The Adolescent Pessimism of Modern Literature


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The Adolescent Pessimism of Modern Literature

Copyright © March 22, 2014 Douglas W. Jerving.
All Rights Reserved.

The UK Telegraph's List of the 50 Best Cult Books

I could add a lot more and subtract quite a few from the list of books in the Telegraph article herein referenced. I have read many of these fifty books (but not all), mostly in my adolescent years. Some were worth the read, most were just pablum. I can't help but wonder why James Joyce never made the list. Why Fountainhead rather than Atlas Shrugged? The Outsider could easily be replaced by the teen rebel theme in The Outsiders, which was at least readable. (Ponyboy was my hero when I was thirteen). Catch 22 is only memorable for the epileptic whore. Jack Kerouac and Tom Wolfe are, again, just throwbacks to a time when I did not practice critical thinking (even though I thought I was).

I read (and was bored by) The Rubáiyát of Omar Khayyám when I was 12. I read The Prophet by Kahlil Gibran when I was 13. (Crap.) After that I knew enough to not waste my time on pseudo-wisdom literature, so I passed on Jonathan Livingston Seagull. (I will later refer to what I would consider real wisdom literature, i.e., the writings of Solomon, who's texts were the inspiration for most of these caricaturists, at the end of this article.)

Camus? If you really have to get existentialist read (or go see a performance of) Samuel Beckett's Waiting For Godot. It remains the greatest piece of existentialist art in existence. Meaningless crap taken to an art form.

Sylvia Plath: I have read some of her horrid short stories. The Bell is a proto-feminist excursion into the mental health industry akin to the male oriented Cuckoo's Nest. The Caretakers (1963 cinema) did far more to expose the industry than either of these books. Be warned. It is a hard movie to watch. Very hard; very real. So the testimony of someone who was very intimate to me. She insisted her children see it to understand what she had personally experienced. I will leave it at that.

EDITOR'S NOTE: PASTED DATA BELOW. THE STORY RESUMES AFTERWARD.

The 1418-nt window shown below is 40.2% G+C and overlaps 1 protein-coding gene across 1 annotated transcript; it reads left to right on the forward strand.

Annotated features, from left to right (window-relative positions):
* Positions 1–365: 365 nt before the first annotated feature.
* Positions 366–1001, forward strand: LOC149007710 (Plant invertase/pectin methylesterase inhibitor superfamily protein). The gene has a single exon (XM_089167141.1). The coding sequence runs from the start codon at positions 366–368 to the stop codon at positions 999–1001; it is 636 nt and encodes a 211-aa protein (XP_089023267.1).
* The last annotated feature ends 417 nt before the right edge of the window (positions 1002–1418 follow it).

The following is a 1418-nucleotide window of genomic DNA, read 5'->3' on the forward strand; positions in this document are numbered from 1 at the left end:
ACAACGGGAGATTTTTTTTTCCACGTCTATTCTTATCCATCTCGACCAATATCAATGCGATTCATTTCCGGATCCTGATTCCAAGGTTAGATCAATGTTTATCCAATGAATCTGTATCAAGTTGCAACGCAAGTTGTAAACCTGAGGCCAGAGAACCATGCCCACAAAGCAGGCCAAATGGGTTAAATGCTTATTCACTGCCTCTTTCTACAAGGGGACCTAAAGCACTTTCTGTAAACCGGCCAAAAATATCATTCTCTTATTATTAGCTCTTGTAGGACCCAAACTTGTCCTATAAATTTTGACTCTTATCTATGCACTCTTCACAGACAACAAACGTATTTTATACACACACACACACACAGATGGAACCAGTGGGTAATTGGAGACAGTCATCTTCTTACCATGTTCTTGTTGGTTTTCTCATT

Fear of Flying by Erica Jong was one of those books that titillated the late adolescent lusts of many young men (and women). But I didn't waste my time with it (I was 16 when it came out). I had already read Diary of a Mad Housewife, and as a result, knew that teenage lust was not all it was cracked up to be. FoF was little more than a publishing house addendum to the Diary.

Douglas Adams' Hitchhiker's Guide was brilliant in plot and in sci-fi pi in the sky. But the greatest book of the genre was Vonnegut's The Sirens of Titan. Sirens was a Christmas gift from my mother when I was 17. I read it non-stop all day and night until I finished it the next morning, December 26, 1974. Sirens was more than sci-fi, and more than satire. It was, for my teen mind, the greatest critique of a world without a clue since Beckett's Waiting for Godot (which I had already read). Between the two of them I began to realize that ending the world or continuing it in its present state were equivalent apocalypses. Neither one solves the problem, but neither one, nor any of the above, can tell you what the problem really is, or even if there really is a problem!

The real or supposed authority of the books in the Telegraph list finds its basis in Friedrich Nietzsche, the step-father of all modern and post-modern irrational pessimism, from Friedrich Schleiermacher and Friedrich Schiller to the Westboro Baptist Church. (The best I can say about Nietzsche is that his ethics never stooped to those of the Marquis de Sade). None of the modernist and post modernist pessimisms (nor their equivalent religious manifestations - so-called pessi-millenialism, i.e., dispensationalism/premillenial fundamentalism, etc.) have any foundation in reality. They all depend upon the adolescent and non-critical mind-set of idealism untempered by the realism of a mature empiricism.

I want to know the world as it really is, not what I wish it could be. As such I fully understand the quest for knowledge, but only that knowledge based on fact. Empirical (evidential) knowledge is the basis of all human reality. Real science is both observable and repeatable. (Neo-Darwinism is as much a religion as Catholicism!)The rest is emotionalist pessimism or optimism with no basis in reality. Solomon (the great Old Testament philosopher-king of Israel) provided the West with the strongest treatise on empirical philosophy to date in his Ecclesiastes, the existentialist tract of his times. (Soren Kierkegaard may be the modernist philosopher most closely related to Solomon.)

Obviously, there is much more to be said on everything discussed here and in the article referenced. It has only taken 4,000 years to get this far. No wonder Hunter S Thompson finally gave up his life with the same wimper as Friedrich Nietzsche! (Funny too, how many of these pessimists were named Fred! LOL.) Neither had the patience to wait, and both only had the courage to precipitate the end of all things, just like apocalyptic fundamentalists, only without the hope in God. Either way is an attempt to force the hand(s) of the god(s) by one's own volition to life or death, however futile that may be. Either one is an attempt to usurp god-hood to one's self. and both, like most modern/post-modern literature, were an existentialist exercise in futility.

A favorite pun of mine that I learned in my first course in philosophy summed it all up quite nicely, which I quote:

"To be is to do." -- Kant.
"To do is to be." --Nietzsche.
"Doo be doo be doo." -- Sinatra.

I may have that backwards. How existentialist of me!


Doug Jerving is the publisher of the You may contact him at


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